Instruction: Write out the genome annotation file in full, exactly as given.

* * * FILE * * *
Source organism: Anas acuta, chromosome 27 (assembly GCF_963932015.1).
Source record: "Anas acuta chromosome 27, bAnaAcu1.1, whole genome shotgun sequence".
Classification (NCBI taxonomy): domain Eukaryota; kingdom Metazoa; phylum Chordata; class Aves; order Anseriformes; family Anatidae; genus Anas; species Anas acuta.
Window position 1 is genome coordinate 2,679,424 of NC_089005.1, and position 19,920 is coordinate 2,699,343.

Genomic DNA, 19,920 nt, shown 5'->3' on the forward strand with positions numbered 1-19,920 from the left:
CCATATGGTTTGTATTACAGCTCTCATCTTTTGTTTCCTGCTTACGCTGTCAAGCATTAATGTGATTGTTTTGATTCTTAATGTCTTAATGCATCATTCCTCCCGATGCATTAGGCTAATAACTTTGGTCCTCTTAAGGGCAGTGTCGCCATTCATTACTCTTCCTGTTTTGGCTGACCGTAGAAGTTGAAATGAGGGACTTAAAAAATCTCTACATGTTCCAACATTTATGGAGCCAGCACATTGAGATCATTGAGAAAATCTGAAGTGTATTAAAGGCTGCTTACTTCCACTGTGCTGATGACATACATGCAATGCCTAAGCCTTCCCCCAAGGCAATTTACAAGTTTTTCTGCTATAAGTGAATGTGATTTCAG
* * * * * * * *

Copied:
Source organism: Anas acuta, chromosome 27 (assembly GCF_963932015.1).
Source record: "Anas acuta chromosome 27, bAnaAcu1.1, whole genome shotgun sequence".
Classification (NCBI taxonomy): domain Eukaryota; kingdom Metazoa; phylum Chordata; class Aves; order Anseriformes; family Anatidae; genus Anas; species Anas acuta.
Window position 1 is genome coordinate 2,679,424 of NC_089005.1, and position 19,920 is coordinate 2,699,343.

Genomic DNA, 19,920 nt, shown 5'->3' on the forward strand with positions numbered 1-19,920 from the left:
CCATATGGTTTGTATTACAGCTCTCATCTTTTGTTTCCTGCTTACGCTGTCAAGCATTAATGTGATTGTTTTGATTCTTAATGTCTTAATGCATCATTCCTCCCGATGCATTAGGCTAATAACTTTGGTCCTCTTAAGGGCAGTGTCGCCATTCATTACTCTTCCTGTTTTGGCTGACCGTAGAAGTTGAAATGAGGGACTTAAAAAATCTCTACATGTTCCAACATTTATGGAGCCAGCACATTGAGATCATTGAGAAAATCTGAAGTGTATTAAAGGCTGCTTACTTCCACTGTGCTGATGACATACATGCAATGCCTAAGCCTTCCCCCAAGGCAATTTACAAGTTTTTCTGCTATAAGTGAATGTGATTTCAG